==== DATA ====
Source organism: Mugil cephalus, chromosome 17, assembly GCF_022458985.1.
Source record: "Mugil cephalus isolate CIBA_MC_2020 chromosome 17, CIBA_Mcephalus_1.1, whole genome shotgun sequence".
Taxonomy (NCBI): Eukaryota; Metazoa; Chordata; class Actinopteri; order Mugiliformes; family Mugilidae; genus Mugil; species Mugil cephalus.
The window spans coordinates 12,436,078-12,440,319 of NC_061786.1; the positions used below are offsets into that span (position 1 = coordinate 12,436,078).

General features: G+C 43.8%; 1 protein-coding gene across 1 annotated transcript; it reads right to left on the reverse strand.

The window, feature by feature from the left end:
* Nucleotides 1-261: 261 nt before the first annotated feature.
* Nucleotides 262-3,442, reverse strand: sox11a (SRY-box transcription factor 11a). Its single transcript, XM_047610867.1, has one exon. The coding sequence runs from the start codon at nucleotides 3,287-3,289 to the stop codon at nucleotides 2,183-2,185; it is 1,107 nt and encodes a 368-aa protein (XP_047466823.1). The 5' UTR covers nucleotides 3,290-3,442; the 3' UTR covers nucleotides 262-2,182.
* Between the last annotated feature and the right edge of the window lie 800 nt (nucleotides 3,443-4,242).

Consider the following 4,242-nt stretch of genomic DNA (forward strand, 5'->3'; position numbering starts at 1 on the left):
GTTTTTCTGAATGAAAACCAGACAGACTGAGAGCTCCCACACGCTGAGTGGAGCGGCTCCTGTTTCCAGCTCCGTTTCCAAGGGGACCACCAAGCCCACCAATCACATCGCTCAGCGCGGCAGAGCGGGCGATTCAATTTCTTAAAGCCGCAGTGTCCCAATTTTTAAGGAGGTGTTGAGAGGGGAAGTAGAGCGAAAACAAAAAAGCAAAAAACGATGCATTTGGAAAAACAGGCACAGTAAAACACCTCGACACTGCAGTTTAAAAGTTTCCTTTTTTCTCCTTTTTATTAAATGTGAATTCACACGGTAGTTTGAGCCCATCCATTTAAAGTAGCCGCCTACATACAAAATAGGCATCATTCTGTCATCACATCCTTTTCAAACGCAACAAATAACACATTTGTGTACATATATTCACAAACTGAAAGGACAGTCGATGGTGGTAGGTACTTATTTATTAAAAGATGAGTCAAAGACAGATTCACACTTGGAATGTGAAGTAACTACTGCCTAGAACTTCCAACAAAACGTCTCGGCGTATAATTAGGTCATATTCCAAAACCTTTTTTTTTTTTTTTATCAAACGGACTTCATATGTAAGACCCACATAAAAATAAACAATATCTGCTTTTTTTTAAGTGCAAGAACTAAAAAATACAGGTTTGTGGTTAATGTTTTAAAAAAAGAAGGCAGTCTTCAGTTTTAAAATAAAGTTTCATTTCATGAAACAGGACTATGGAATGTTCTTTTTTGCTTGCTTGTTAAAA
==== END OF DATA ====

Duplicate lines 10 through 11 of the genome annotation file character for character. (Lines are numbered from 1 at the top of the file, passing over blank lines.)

Consider the following 4,242-nt stretch of genomic DNA (forward strand, 5'->3'; position numbering starts at 1 on the left):
GTTTTTCTGAATGAAAACCAGACAGACTGAGAGCTCCCACACGCTGAGTGGAGCGGCTCCTGTTTCCAGCTCCGTTTCCAAGGGGACCACCAAGCCCACCAATCACATCGCTCAGCGCGGCAGAGCGGGCGATTCAATTTCTTAAAGCCGCAGTGTCCCAATTTTTAAGGAGGTGTTGAGAGGGGAAGTAGAGCGAAAACAAAAAAGCAAAAAACGATGCATTTGGAAAAACAGGCACAGTAAAACACCTCGACACTGCAGTTTAAAAGTTTCCTTTTTTCTCCTTTTTATTAAATGTGAATTCACACGGTAGTTTGAGCCCATCCATTTAAAGTAGCCGCCTACATACAAAATAGGCATCATTCTGTCATCACATCCTTTTCAAACGCAACAAATAACACATTTGTGTACATATATTCACAAACTGAAAGGACAGTCGATGGTGGTAGGTACTTATTTATTAAAAGATGAGTCAAAGACAGATTCACACTTGGAATGTGAAGTAACTACTGCCTAGAACTTCCAACAAAACGTCTCGGCGTATAATTAGGTCATATTCCAAAACCTTTTTTTTTTTTTTTATCAAACGGACTTCATATGTAAGACCCACATAAAAATAAACAATATCTGCTTTTTTTTAAGTGCAAGAACTAAAAAATACAGGTTTGTGGTTAATGTTTTAAAAAAAGAAGGCAGTCTTCAGTTTTAAAATAAAGTTTCATTTCATGAAACAGGACTATGGAATGTTCTTTTTTGCTTGCTTGTTAAAA